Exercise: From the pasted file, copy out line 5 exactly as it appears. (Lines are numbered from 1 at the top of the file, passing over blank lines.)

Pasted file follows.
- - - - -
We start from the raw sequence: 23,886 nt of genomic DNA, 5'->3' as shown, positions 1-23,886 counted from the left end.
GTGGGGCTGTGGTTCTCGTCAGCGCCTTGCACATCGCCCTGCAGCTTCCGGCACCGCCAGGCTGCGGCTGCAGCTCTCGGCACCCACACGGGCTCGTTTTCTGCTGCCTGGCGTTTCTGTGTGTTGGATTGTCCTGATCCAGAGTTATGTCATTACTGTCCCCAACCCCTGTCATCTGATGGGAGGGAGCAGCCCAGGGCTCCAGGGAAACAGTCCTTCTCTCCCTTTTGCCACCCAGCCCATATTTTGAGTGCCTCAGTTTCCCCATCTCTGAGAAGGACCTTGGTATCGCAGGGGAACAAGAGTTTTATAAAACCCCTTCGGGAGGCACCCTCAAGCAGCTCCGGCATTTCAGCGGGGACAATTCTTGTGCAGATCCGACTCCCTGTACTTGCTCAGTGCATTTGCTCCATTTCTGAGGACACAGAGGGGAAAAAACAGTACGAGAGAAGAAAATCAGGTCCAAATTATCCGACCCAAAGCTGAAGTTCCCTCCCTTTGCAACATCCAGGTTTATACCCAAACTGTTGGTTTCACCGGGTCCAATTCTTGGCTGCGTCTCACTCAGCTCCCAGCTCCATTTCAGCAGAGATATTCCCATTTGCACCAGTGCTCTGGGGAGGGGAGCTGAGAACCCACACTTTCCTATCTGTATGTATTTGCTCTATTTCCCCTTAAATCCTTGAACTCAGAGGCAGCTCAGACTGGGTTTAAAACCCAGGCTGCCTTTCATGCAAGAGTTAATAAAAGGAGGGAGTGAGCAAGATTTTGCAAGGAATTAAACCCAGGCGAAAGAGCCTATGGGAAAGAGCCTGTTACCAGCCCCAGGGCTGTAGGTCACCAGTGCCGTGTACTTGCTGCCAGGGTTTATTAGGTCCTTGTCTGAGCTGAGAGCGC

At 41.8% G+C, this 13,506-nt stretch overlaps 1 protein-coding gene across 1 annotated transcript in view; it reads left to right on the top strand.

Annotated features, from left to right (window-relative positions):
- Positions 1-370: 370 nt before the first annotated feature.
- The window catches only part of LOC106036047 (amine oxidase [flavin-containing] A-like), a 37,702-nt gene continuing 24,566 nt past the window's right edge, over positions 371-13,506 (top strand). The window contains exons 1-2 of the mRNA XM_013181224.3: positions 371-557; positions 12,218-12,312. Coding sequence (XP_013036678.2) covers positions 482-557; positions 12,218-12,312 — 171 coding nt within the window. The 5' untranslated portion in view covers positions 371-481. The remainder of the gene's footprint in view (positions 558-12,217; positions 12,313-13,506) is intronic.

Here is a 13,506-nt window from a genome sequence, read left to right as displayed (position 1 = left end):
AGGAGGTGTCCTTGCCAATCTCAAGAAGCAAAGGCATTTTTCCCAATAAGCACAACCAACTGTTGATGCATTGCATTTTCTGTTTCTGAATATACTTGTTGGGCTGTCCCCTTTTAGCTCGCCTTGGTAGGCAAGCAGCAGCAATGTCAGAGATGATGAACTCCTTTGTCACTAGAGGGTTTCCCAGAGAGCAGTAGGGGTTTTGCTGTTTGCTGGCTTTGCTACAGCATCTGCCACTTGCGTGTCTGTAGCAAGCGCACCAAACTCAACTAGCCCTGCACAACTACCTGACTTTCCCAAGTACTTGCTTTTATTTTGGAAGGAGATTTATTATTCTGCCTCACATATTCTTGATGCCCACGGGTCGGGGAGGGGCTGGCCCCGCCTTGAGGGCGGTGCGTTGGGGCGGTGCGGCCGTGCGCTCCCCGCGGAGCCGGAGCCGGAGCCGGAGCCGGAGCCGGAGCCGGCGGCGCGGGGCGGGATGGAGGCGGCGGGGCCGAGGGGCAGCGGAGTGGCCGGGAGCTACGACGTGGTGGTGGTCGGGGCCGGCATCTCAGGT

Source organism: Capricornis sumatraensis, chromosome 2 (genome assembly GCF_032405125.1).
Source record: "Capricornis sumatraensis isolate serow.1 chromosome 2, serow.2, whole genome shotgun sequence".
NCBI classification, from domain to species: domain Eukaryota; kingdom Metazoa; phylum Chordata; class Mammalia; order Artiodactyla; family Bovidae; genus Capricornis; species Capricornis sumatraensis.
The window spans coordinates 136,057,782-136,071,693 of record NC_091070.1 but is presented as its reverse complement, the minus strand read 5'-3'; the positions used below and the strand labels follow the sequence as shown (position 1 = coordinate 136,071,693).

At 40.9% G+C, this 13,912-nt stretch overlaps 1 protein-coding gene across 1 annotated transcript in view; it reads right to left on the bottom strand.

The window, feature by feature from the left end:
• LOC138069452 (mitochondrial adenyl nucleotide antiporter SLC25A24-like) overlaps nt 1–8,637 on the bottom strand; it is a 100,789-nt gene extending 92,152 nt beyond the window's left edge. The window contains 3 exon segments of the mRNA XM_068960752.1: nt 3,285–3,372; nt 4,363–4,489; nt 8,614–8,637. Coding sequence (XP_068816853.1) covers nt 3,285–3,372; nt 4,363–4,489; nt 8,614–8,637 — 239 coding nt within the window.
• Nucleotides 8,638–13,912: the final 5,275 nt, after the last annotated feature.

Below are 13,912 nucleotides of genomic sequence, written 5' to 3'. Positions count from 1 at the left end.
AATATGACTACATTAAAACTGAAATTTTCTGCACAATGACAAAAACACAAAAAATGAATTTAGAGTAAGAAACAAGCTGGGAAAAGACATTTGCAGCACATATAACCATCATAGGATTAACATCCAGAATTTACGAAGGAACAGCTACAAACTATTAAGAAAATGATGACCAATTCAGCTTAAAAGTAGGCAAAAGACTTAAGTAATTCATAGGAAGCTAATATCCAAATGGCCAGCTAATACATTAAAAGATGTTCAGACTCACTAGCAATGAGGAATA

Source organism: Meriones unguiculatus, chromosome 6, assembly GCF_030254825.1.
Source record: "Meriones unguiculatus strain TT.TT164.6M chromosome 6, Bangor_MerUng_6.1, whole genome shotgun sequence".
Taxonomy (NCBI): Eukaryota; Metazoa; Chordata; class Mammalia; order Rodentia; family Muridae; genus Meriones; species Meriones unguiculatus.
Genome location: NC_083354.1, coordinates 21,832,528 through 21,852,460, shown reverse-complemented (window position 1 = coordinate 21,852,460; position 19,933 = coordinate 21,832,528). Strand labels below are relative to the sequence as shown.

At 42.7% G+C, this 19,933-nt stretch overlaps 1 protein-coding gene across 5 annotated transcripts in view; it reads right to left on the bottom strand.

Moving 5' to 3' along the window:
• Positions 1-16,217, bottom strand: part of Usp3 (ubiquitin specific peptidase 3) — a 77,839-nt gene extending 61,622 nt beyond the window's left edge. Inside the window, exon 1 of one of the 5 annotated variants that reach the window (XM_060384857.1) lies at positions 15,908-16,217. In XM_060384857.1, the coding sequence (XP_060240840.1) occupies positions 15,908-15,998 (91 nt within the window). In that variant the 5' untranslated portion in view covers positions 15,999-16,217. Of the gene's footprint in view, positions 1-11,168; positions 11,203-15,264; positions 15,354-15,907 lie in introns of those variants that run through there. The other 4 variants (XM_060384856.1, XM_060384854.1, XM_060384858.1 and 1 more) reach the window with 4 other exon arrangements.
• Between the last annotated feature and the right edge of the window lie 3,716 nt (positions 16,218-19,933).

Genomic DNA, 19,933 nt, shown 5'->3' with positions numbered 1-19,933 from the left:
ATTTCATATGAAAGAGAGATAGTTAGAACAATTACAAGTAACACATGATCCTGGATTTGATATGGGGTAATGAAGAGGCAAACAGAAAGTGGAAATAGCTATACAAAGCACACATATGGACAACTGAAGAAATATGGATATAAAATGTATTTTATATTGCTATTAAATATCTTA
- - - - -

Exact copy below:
- Positions 1-370: 370 nt before the first annotated feature.